• JACS 57, 151, 155 (1935)

• Mol. Sieves
• J. Chem. Soc. Faraday Trans. 1, 78, 2017-2022 (1982)


Cinnamyl alcohol to propenylbenzene

This contradictory response was started last night, before it became contradictory.

There are numerous literature references for the SN2 substitution of the OH in cinnamyl alcohol for chloride, bromide and iodide, using HCl, HBr and HI respectively. In fact, HI can go on to reduce the alkyl iodide to give the ever-usable propenylbenzene in one-pot.

The substitution works probably because of the conjugation of the molecule, which gives a greatly stabilised transition state for the SN2 displacement (much like the rate enhancing effects when a leaving group is alpha- to a ketone). The addition across the double bond happens at its usual (slower) rate; addition across the double bond also disrupts the favourable conjugation. Because of these effects, the -OH of cinnamyl alcohol behaves effectively like the reactive -OH of benzyl alcohol.

I would suggest adding HBr to cinnamyl alcohol to give cinnamyl bromide, followed by reduction to propenylbenzene with borohydride/PTC. Many reductions give a mixture of products (e.g. allylbenzene/propenylbenzene/propylbenzene) but with a suitable hydride nucleophile you can selectively displace the bromide with hydride (again, this may be made easier because of the conjugation stabilising the transition state).

Here are some references (some of which are available online for free). Some of them look very interesting:


Cinnamyl chloride from cinnamyl alcohol with HCl

J.Amer.Chem.Soc. 107 (7), 1985, 2033-2046
Chem.Ber., 39, 1906, 2553
Arch.Pharm.(Weinheim Ger.), 247, 1909, 349
J.Org.Chem., 42, 1977, 871-875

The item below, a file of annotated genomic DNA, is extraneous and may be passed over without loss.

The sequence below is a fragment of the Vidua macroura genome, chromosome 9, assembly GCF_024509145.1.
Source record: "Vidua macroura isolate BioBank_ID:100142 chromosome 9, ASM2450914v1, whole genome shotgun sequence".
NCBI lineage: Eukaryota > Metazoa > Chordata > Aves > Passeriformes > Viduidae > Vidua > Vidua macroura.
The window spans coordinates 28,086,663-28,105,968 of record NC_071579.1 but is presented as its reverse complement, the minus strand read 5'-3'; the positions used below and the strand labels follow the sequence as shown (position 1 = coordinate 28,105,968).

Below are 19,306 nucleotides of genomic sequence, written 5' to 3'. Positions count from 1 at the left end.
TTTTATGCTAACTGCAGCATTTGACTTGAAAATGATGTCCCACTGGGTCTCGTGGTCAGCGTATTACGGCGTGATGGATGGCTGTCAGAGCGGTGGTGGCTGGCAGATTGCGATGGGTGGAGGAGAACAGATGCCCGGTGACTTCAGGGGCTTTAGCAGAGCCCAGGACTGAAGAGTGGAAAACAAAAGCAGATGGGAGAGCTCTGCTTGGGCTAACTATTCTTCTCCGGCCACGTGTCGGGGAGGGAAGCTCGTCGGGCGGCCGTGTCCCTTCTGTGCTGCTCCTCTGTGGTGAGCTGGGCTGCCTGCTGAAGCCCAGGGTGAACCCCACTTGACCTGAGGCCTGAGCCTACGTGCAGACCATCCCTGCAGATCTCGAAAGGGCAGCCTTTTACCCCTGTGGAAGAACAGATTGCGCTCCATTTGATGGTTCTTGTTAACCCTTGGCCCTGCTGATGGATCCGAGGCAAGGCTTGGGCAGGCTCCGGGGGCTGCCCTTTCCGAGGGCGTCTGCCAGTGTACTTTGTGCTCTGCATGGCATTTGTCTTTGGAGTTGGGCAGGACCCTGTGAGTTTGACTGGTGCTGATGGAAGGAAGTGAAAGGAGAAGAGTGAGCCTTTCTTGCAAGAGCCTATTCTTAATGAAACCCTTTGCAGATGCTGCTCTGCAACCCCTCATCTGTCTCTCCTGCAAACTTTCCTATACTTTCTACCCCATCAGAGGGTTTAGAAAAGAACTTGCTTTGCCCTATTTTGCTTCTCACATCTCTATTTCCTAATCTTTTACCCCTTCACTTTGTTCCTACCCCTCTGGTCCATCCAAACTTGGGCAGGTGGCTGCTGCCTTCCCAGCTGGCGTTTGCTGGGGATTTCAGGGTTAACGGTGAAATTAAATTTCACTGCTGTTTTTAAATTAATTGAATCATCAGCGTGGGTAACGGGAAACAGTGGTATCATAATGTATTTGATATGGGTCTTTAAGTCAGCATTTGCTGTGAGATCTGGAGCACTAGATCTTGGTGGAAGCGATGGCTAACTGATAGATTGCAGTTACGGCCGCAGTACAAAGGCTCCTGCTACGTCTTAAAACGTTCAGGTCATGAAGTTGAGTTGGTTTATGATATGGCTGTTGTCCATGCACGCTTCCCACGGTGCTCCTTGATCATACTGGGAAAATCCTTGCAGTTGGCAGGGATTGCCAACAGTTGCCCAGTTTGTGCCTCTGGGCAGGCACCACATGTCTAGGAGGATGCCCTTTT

Justus Liebigs Ann. Chem., 479, 1930, 211, 248
J.Chem.Soc., 1941, 507, 510.


Cinnamyl chloride from cinnamyl alcohol using other sources of chloride

SOCl2, 94% yield: Org.Lett., 5 (8), 2003, 1167-1170
PPh3/trichlorocyanuric acid: Synth.Commun., 32 (17) 2002, 2691-2694
Trichlorocyanuric acid/DMF/DCM, 92% yield: Org.Lett. 4 (4), 2002, 553-556
SOCl2/benzotriazole, 100% yield: Syn.Lett., 11, 1999, 1763-1765
Potassium carbonate/chlorotrimethylsilane, 91% yield: Synthesis, 4, 1983, 314-315 [Article in German].


Cinnamyl bromide from cinnamyl alcohol with HBr

J.Amer.Chem.Soc. 38, 1916, 1076
Chem.Ber., 58, 1925, 280
J.Org.Chem., 25, 1960, 1719-1722
J.Chem.Soc., 97, 1910, 426
Chem.Ber. 39, 1906, 2553.


Cinnamyl bromide from cinnamyl alcohol using other sources of bromide

PBr3: Chem.Ber. 43, 1910, 178
NaBr/BF3/acetonitrile (79% yield): Tetrahedron Lett., 26 (32), 1985, 3863-3866
Hexamethyldisilane/pyridinium bromide perbromide (100% yield): J.Org.Chem. 45 (9), 1980, 1638-1639
Chlorotrimethylsilane/lithium bromide (93% yield): J.Org.Chem., 45 (9), 1980, 1638-1639.


Cinnamyl iodide from cinnamyl alcohol with HI

Justus Liebigs Ann. Chem. 479, 1930, 211, 248.


Cinnamyl alcohol to propenylbenzene with HI

Chem.Ber., 11, 1878, 671.


Reduction of cinnamyl bromide to propenylbenzene

NaBH4/PTC, 80% yield: J.Org.Chem., 46 (19), 1981, 3909-3911
Lithium tri-sec butyl borohydride, 99% yield: Bull.Chem.Soc.Jpn., 58 (2), 1985, 789-790
Zn(BH4)2, 60% yield: Angew.Chem., 95 (7), 1983, 568-569 [Article in German]
LiAlH(i-Bu)2(n-Bu), 95% yield: J.Org.Chem. 49 (10), 1984, 1717-1724.


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[*] posted on 7-5-2016 at 15:50


Generalizing the reactivity of cinnamyl alcohol to cinnamaldehyde is a fool's errand. Most reductions of an alpha,beta-unsaturated aldehyde will attack the C=C bond before the C=O bond. This is because the reaction is really a 1,4 conjugate reduction.

If cinnamaldehyde were reduced to allylbenzene by Zn/HCl -- the cheapest reducing agent around -- someone would have noticed.
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[*] posted on 7-5-2016 at 16:26